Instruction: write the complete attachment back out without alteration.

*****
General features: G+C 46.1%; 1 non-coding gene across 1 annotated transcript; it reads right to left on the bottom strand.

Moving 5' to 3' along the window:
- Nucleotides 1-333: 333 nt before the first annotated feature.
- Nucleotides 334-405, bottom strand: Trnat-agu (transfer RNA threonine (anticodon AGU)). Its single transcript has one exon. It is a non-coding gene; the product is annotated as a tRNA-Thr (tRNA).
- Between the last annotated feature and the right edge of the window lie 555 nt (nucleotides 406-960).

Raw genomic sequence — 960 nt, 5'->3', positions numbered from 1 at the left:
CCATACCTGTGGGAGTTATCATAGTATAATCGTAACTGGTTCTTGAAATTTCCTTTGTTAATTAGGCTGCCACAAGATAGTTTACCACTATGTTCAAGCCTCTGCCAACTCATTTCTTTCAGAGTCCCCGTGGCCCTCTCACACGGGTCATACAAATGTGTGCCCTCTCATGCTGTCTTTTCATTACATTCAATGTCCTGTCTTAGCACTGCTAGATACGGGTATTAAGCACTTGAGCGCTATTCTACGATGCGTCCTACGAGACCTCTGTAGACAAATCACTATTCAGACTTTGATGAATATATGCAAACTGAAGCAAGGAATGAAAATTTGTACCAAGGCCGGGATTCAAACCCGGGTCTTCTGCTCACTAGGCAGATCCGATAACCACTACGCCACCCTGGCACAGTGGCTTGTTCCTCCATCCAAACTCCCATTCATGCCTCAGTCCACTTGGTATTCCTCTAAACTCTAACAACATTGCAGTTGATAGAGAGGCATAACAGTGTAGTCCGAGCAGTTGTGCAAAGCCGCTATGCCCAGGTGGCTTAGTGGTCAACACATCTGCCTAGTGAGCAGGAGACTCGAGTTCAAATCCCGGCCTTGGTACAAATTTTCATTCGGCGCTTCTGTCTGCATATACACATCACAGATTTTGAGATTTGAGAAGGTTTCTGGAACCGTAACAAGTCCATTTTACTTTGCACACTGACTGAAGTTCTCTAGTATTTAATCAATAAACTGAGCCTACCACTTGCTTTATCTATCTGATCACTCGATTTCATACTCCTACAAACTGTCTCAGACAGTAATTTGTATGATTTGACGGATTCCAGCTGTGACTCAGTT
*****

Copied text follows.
General features: G+C 46.1%; 1 non-coding gene across 1 annotated transcript; it reads right to left on the bottom strand.

Moving 5' to 3' along the window:
- Nucleotides 1-333: 333 nt before the first annotated feature.
- Nucleotides 334-405, bottom strand: Trnat-agu (transfer RNA threonine (anticodon AGU)). Its single transcript has one exon. It is a non-coding gene; the product is annotated as a tRNA-Thr (tRNA).
- Between the last annotated feature and the right edge of the window lie 555 nt (nucleotides 406-960).

Raw genomic sequence — 960 nt, 5'->3', positions numbered from 1 at the left:
CCATACCTGTGGGAGTTATCATAGTATAATCGTAACTGGTTCTTGAAATTTCCTTTGTTAATTAGGCTGCCACAAGATAGTTTACCACTATGTTCAAGCCTCTGCCAACTCATTTCTTTCAGAGTCCCCGTGGCCCTCTCACACGGGTCATACAAATGTGTGCCCTCTCATGCTGTCTTTTCATTACATTCAATGTCCTGTCTTAGCACTGCTAGATACGGGTATTAAGCACTTGAGCGCTATTCTACGATGCGTCCTACGAGACCTCTGTAGACAAATCACTATTCAGACTTTGATGAATATATGCAAACTGAAGCAAGGAATGAAAATTTGTACCAAGGCCGGGATTCAAACCCGGGTCTTCTGCTCACTAGGCAGATCCGATAACCACTACGCCACCCTGGCACAGTGGCTTGTTCCTCCATCCAAACTCCCATTCATGCCTCAGTCCACTTGGTATTCCTCTAAACTCTAACAACATTGCAGTTGATAGAGAGGCATAACAGTGTAGTCCGAGCAGTTGTGCAAAGCCGCTATGCCCAGGTGGCTTAGTGGTCAACACATCTGCCTAGTGAGCAGGAGACTCGAGTTCAAATCCCGGCCTTGGTACAAATTTTCATTCGGCGCTTCTGTCTGCATATACACATCACAGATTTTGAGATTTGAGAAGGTTTCTGGAACCGTAACAAGTCCATTTTACTTTGCACACTGACTGAAGTTCTCTAGTATTTAATCAATAAACTGAGCCTACCACTTGCTTTATCTATCTGATCACTCGATTTCATACTCCTACAAACTGTCTCAGACAGTAATTTGTATGATTTGACGGATTCCAGCTGTGACTCAGTT